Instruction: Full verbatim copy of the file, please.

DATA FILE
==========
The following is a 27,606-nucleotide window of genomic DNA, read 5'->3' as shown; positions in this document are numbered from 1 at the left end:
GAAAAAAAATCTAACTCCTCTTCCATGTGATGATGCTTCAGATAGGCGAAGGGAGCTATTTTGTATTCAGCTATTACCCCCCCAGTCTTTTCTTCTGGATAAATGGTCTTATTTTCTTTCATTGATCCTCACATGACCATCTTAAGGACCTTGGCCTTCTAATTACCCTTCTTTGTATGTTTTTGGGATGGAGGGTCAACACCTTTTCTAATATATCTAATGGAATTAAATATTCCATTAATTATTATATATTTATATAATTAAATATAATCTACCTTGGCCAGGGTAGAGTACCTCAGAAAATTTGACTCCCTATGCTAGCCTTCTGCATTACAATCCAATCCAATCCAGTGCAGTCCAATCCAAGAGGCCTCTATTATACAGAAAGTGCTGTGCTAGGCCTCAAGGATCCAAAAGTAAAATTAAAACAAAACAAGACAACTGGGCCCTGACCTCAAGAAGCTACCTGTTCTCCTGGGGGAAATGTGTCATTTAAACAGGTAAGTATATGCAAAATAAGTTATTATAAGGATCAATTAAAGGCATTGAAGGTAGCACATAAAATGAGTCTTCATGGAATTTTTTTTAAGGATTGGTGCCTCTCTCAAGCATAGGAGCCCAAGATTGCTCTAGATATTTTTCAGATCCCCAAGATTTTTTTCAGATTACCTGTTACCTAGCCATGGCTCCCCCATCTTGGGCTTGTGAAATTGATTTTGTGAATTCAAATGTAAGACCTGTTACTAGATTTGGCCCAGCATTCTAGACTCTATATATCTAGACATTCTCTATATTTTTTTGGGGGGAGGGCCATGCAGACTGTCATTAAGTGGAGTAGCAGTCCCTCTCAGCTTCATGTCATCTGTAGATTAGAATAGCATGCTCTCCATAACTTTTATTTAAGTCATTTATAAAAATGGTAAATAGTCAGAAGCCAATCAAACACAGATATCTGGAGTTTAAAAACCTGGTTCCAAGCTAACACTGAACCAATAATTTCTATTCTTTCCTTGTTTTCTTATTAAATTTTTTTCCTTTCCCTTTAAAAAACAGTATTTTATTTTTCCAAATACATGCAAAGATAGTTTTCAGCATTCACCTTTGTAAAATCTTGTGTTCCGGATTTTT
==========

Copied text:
The following is a 27,606-nucleotide window of genomic DNA, read 5'->3' as shown; positions in this document are numbered from 1 at the left end:
GAAAAAAAATCTAACTCCTCTTCCATGTGATGATGCTTCAGATAGGCGAAGGGAGCTATTTTGTATTCAGCTATTACCCCCCCAGTCTTTTCTTCTGGATAAATGGTCTTATTTTCTTTCATTGATCCTCACATGACCATCTTAAGGACCTTGGCCTTCTAATTACCCTTCTTTGTATGTTTTTGGGATGGAGGGTCAACACCTTTTCTAATATATCTAATGGAATTAAATATTCCATTAATTATTATATATTTATATAATTAAATATAATCTACCTTGGCCAGGGTAGAGTACCTCAGAAAATTTGACTCCCTATGCTAGCCTTCTGCATTACAATCCAATCCAATCCAGTGCAGTCCAATCCAAGAGGCCTCTATTATACAGAAAGTGCTGTGCTAGGCCTCAAGGATCCAAAAGTAAAATTAAAACAAAACAAGACAACTGGGCCCTGACCTCAAGAAGCTACCTGTTCTCCTGGGGGAAATGTGTCATTTAAACAGGTAAGTATATGCAAAATAAGTTATTATAAGGATCAATTAAAGGCATTGAAGGTAGCACATAAAATGAGTCTTCATGGAATTTTTTTTAAGGATTGGTGCCTCTCTCAAGCATAGGAGCCCAAGATTGCTCTAGATATTTTTCAGATCCCCAAGATTTTTTTCAGATTACCTGTTACCTAGCCATGGCTCCCCCATCTTGGGCTTGTGAAATTGATTTTGTGAATTCAAATGTAAGACCTGTTACTAGATTTGGCCCAGCATTCTAGACTCTATATATCTAGACATTCTCTATATTTTTTTGGGGGGAGGGCCATGCAGACTGTCATTAAGTGGAGTAGCAGTCCCTCTCAGCTTCATGTCATCTGTAGATTAGAATAGCATGCTCTCCATAACTTTTATTTAAGTCATTTATAAAAATGGTAAATAGTCAGAAGCCAATCAAACACAGATATCTGGAGTTTAAAAACCTGGTTCCAAGCTAACACTGAACCAATAATTTCTATTCTTTCCTTGTTTTCTTATTAAATTTTTTTCCTTTCCCTTTAAAAAACAGTATTTTATTTTTCCAAATACATGCAAAGATAGTTTTCAGCATTCACCTTTGTAAAATCTTGTGTTCCGGATTTTT